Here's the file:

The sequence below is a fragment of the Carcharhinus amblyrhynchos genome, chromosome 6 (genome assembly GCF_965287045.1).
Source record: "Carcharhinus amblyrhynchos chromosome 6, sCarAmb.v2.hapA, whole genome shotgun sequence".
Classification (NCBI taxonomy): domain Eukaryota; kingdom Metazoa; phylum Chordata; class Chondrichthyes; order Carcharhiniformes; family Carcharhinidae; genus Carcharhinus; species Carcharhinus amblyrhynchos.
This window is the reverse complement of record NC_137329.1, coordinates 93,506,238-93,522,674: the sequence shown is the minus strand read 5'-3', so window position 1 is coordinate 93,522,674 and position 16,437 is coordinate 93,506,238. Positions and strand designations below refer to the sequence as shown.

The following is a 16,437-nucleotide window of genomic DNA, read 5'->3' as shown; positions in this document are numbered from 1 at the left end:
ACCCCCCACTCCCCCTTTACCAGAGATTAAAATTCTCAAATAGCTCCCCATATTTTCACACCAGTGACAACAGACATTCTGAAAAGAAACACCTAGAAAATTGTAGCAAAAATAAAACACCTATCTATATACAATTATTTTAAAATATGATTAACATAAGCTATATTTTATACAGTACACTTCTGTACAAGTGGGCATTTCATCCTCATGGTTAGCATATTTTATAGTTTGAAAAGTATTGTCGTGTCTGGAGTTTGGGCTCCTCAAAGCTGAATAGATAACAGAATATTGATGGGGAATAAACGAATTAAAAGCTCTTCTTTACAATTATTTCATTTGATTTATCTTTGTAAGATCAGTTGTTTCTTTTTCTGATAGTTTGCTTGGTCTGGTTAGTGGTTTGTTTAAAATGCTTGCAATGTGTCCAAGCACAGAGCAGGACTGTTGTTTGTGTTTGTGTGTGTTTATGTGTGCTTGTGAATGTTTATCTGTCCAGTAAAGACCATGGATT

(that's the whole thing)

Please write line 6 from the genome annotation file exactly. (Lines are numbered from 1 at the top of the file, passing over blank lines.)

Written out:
ACCCCCCACTCCCCCTTTACCAGAGATTAAAATTCTCAAATAGCTCCCCATATTTTCACACCAGTGACAACAGACATTCTGAAAAGAAACACCTAGAAAATTGTAGCAAAAATAAAACACCTATCTATATACAATTATTTTAAAATATGATTAACATAAGCTATATTTTATACAGTACACTTCTGTACAAGTGGGCATTTCATCCTCATGGTTAGCATATTTTATAGTTTGAAAAGTATTGTCGTGTCTGGAGTTTGGGCTCCTCAAAGCTGAATAGATAACAGAATATTGATGGGGAATAAACGAATTAAAAGCTCTTCTTTACAATTATTTCATTTGATTTATCTTTGTAAGATCAGTTGTTTCTTTTTCTGATAGTTTGCTTGGTCTGGTTAGTGGTTTGTTTAAAATGCTTGCAATGTGTCCAAGCACAGAGCAGGACTGTTGTTTGTGTTTGTGTGTGTTTATGTGTGCTTGTGAATGTTTATCTGTCCAGTAAAGACCATGGATT